Sweet dreamin

One of the reasons I decided to learn about lighting a photograph is because although "good light" is so important to making a nice image, it very rarely happens when and where you want it to. I hardly have the time and certainly don't have the patience to sit around waiting for it to happen.

Take this shot for instance: What I wanted was that nice, soft light-pouring-in-though-a-window look to gently light his face while he was sleeping on his mommy. Instead, what I actually had was the darkness of night outside the window, which didn't really matter anyway as the window was nowhere near him. And you just know that he would have awoken in a screaming, teary mess even if we did try to move him just to get a nice(r) photo.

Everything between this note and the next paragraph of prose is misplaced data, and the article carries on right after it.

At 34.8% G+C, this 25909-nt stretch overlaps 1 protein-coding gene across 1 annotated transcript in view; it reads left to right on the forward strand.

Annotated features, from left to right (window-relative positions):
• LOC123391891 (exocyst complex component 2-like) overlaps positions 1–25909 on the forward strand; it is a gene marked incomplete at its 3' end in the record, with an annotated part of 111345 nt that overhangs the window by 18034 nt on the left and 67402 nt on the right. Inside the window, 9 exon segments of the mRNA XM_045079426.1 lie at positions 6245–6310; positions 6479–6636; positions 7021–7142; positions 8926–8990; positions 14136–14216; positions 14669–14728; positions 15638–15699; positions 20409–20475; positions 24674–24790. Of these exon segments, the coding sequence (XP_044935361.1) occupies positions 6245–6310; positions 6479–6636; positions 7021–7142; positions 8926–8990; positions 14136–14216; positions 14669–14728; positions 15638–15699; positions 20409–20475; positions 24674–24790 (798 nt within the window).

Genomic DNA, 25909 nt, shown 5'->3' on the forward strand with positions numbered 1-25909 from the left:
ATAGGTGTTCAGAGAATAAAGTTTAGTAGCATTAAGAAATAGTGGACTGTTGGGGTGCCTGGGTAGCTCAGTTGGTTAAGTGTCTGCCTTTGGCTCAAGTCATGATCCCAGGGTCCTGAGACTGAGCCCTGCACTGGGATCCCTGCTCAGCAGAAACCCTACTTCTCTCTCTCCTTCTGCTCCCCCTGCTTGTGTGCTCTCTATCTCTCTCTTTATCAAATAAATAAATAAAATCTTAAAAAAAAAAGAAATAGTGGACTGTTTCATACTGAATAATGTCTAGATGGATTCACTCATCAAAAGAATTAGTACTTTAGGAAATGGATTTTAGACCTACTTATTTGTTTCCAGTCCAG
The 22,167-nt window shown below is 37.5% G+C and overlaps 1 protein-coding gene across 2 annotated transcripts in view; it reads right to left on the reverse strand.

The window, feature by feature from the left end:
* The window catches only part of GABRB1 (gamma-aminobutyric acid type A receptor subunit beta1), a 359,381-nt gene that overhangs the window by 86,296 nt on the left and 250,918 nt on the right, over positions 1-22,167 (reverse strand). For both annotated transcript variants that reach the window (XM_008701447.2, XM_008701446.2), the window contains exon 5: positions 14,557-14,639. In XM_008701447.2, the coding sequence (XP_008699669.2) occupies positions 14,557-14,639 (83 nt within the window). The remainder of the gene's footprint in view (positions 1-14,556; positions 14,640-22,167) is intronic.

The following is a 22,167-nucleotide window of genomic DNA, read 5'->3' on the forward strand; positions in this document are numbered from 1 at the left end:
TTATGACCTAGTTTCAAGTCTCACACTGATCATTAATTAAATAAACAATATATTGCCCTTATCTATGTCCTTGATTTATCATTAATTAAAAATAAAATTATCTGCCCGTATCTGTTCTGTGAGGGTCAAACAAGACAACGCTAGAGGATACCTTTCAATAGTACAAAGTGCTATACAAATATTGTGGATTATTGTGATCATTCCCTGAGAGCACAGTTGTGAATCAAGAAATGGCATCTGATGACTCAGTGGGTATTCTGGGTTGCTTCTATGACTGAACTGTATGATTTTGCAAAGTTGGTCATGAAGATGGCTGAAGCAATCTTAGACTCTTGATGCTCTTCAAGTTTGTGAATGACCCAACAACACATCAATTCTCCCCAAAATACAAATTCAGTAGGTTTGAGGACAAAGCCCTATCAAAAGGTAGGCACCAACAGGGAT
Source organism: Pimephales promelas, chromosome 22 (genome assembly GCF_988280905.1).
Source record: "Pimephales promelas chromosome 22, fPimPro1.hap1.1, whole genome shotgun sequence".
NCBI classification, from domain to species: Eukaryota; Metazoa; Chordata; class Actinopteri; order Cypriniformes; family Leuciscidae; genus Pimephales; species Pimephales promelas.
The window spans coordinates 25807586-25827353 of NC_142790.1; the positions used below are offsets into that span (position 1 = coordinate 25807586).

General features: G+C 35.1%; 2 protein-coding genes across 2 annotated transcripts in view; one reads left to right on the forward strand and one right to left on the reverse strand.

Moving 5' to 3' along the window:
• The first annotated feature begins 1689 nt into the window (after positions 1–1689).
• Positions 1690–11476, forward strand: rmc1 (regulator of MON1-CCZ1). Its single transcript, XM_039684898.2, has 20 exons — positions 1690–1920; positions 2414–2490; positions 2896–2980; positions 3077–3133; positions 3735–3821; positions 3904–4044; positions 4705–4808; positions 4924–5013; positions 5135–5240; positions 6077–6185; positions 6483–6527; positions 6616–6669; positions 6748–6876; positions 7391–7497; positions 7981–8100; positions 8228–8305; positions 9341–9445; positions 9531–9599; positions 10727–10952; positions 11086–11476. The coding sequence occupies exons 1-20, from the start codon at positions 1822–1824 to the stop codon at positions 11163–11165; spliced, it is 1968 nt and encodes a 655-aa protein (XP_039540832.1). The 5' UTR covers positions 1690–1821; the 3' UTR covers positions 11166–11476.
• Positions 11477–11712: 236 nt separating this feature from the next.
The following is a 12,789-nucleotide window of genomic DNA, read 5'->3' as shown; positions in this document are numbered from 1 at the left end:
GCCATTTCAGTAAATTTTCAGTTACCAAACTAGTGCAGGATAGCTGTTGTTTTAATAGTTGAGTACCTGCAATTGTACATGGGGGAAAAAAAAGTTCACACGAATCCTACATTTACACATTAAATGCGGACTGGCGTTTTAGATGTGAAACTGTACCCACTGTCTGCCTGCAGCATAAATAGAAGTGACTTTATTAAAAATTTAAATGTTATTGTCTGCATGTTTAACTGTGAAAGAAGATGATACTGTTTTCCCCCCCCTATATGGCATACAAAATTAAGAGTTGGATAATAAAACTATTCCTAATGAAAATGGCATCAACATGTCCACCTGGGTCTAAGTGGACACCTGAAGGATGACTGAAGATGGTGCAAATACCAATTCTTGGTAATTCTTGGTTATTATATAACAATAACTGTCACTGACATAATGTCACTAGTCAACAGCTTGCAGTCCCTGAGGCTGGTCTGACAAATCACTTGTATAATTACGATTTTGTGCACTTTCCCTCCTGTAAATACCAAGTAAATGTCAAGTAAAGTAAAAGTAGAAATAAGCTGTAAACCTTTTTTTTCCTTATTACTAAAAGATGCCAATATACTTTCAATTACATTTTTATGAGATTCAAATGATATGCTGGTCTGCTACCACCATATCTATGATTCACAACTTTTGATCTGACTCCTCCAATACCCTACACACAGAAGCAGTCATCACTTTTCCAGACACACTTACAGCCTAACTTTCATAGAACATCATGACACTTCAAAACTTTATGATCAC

The solution was quick and easy. I grabbed one flash and aimed it at the wall his face was pointed at, which was just (to my) left of where I was with the camera. By bouncing it off the wall, the harsh, nuked look you usually see in flash pictures is replaced by a nice, soft wash of light which even picks up a little of the beige wall-paint color as it bounces, warming it up a little. Having the light not coming from the attached-to-the-camera position also helps, in that it looks more natural to your eyes (unless of course you walk around with a giant miner's-style light attached to your forehead all the time!).

Strobist info: The only light in this photo was an SB-800 to camera slight left (almost right behind the camera), zoomed to 24mm and bounced off a nearby wall at 1/8 power to create a nice, big, soft light source.